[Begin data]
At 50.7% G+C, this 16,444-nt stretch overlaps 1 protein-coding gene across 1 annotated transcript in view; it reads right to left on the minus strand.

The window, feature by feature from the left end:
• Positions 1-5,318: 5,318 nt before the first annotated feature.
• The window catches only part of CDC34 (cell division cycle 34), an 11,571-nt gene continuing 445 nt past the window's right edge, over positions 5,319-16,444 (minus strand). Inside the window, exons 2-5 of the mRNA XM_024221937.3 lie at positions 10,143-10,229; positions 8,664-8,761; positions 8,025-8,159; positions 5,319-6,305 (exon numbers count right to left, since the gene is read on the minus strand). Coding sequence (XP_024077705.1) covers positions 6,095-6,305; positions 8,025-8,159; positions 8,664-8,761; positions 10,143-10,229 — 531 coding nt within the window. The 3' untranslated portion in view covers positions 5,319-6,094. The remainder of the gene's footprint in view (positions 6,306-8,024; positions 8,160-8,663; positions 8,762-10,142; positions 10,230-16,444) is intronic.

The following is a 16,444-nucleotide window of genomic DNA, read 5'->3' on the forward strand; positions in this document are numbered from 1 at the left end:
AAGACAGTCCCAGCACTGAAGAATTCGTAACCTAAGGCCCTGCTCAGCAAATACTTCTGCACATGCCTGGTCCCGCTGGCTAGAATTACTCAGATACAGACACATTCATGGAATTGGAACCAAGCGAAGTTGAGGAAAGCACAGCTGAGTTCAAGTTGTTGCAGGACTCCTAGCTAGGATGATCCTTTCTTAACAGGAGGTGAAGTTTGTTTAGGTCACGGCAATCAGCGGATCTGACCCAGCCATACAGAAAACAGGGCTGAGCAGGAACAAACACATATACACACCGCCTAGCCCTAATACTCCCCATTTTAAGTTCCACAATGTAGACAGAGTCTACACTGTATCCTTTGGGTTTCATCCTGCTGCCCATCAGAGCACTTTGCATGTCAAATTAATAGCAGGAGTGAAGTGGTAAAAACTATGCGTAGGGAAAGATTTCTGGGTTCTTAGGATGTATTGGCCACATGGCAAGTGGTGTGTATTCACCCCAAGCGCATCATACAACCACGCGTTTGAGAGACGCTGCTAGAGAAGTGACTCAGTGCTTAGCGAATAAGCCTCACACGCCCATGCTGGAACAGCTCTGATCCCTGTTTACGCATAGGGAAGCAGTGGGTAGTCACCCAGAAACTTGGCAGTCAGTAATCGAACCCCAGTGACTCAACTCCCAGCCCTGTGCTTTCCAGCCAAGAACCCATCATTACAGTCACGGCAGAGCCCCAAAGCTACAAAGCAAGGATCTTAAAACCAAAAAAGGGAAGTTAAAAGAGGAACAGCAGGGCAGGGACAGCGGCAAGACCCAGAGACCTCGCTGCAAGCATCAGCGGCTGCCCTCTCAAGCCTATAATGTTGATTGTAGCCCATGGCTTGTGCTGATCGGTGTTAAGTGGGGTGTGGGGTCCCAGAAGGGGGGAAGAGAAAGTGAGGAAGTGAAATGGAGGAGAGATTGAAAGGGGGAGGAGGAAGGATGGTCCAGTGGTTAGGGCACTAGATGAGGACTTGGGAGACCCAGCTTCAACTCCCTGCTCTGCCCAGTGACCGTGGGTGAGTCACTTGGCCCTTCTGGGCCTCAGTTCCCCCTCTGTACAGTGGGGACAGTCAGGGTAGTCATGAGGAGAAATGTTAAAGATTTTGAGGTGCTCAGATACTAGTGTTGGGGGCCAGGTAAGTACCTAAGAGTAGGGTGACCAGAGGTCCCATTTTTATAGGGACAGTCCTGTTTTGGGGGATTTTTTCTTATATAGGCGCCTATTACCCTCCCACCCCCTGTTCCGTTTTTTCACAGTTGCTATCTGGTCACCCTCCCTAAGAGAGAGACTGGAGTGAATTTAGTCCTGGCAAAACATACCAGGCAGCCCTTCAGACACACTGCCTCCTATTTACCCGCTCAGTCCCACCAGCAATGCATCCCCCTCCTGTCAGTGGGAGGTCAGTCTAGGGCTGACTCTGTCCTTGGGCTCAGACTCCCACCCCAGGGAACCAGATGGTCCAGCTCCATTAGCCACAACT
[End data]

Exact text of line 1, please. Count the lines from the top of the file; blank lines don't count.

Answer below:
At 50.7% G+C, this 16,444-nt stretch overlaps 1 protein-coding gene across 1 annotated transcript in view; it reads right to left on the minus strand.